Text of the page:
study, written in collaboration with ECDPM, aims to explain the
employment progress achieved in Sri Lanka from 1990 to 2010. This period
has seen a drastic reduction in unemployment, and improved working
conditions, particularly for women, accompanied by structural
transformation away from agriculture towards manufacturing and services.
The drivers of employment progress in quality, quantity and access are
examined in terms of policies affecting demand for and supply of labour.
While this employment progress has been achieved under unique and challenging conditions, not least a civil war from 1983 to 2009, the study attempts to draw conclusions for policy-makers in other contexts. In particular it points to the long-term adherence to a hybrid industrial policy agenda comprising outward market orientation and policies to promote investment into export processing zones, attention to education and vocational training, and continuing strong government economic activity in the form of state-owned enterprises and public employment.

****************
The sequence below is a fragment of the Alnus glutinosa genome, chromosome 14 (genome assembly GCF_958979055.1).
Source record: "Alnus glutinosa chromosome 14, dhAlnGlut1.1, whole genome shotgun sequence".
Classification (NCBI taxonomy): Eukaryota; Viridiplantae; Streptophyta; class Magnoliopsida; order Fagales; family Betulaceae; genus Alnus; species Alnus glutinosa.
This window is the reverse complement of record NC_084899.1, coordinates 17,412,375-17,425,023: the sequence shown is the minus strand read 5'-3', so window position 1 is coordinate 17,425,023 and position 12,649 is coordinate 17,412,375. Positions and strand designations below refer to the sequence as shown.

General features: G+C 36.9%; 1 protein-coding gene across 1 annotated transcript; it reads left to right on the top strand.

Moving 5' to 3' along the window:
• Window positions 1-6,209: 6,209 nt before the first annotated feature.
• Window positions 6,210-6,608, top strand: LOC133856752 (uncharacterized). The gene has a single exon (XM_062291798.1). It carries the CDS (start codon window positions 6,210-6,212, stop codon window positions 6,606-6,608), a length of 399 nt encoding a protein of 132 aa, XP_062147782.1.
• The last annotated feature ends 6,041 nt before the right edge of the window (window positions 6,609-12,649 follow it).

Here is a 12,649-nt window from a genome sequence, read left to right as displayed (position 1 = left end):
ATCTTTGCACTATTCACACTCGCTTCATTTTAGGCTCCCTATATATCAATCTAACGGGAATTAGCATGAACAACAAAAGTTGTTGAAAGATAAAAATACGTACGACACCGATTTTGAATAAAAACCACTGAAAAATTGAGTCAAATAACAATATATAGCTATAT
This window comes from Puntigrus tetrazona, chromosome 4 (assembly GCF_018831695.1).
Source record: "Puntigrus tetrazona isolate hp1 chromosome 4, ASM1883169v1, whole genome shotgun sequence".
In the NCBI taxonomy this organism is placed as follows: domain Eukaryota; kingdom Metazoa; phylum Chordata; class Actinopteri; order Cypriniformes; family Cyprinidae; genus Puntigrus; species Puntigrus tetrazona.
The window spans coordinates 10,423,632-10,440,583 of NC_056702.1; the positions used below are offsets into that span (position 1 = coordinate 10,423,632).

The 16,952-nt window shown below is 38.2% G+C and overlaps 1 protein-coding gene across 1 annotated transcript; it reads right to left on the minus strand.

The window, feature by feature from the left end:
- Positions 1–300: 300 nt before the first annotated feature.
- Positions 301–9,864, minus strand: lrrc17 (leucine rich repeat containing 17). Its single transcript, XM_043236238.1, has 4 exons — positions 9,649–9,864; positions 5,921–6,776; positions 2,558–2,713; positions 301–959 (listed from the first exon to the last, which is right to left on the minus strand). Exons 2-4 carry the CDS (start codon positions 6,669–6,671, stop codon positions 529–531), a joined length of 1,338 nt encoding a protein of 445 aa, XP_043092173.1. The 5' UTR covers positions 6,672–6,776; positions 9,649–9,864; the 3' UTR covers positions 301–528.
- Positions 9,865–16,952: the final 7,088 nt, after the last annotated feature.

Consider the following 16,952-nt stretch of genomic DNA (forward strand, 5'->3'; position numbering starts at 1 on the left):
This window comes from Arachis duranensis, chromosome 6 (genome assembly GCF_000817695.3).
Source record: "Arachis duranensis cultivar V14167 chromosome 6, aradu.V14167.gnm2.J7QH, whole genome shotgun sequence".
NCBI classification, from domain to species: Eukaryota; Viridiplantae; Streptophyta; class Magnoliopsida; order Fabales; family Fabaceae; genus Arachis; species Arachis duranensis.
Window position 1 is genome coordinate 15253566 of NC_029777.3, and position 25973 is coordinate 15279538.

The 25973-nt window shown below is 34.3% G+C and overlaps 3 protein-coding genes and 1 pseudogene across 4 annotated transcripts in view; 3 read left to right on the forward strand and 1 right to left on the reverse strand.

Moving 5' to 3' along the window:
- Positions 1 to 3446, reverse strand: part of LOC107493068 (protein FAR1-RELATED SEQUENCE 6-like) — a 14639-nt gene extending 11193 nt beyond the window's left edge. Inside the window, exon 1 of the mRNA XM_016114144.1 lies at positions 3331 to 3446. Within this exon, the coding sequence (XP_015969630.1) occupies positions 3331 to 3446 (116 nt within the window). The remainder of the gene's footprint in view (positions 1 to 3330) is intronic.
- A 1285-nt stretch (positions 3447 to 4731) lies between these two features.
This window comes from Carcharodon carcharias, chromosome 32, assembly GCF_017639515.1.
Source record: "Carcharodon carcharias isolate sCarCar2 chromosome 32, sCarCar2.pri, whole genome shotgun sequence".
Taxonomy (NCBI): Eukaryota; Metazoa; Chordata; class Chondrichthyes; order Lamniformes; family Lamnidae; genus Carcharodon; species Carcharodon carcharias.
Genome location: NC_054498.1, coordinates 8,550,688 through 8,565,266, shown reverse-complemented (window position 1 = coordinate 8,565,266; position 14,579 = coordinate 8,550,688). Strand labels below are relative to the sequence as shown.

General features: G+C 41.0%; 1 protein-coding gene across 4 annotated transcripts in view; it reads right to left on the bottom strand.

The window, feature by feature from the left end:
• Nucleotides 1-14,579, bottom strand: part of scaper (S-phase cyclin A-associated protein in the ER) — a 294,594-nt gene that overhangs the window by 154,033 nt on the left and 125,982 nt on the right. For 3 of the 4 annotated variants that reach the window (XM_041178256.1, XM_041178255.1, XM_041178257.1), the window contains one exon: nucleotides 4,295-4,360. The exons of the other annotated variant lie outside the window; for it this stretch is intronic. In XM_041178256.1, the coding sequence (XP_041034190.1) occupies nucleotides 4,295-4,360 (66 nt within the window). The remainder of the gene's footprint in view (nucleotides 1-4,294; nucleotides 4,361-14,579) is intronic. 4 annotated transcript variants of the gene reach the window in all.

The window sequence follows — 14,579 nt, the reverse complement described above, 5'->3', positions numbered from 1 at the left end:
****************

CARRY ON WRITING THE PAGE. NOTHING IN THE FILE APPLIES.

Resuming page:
As for any progress story, employment progress is not necessarily ‘success’ – outward migration and war-related employment have also been key factors. Nonetheless, Sri Lanka is on a trajectory of economic transformation that, with the end of the civil war, offers a strong basis for further employment progress and improved livelihoods.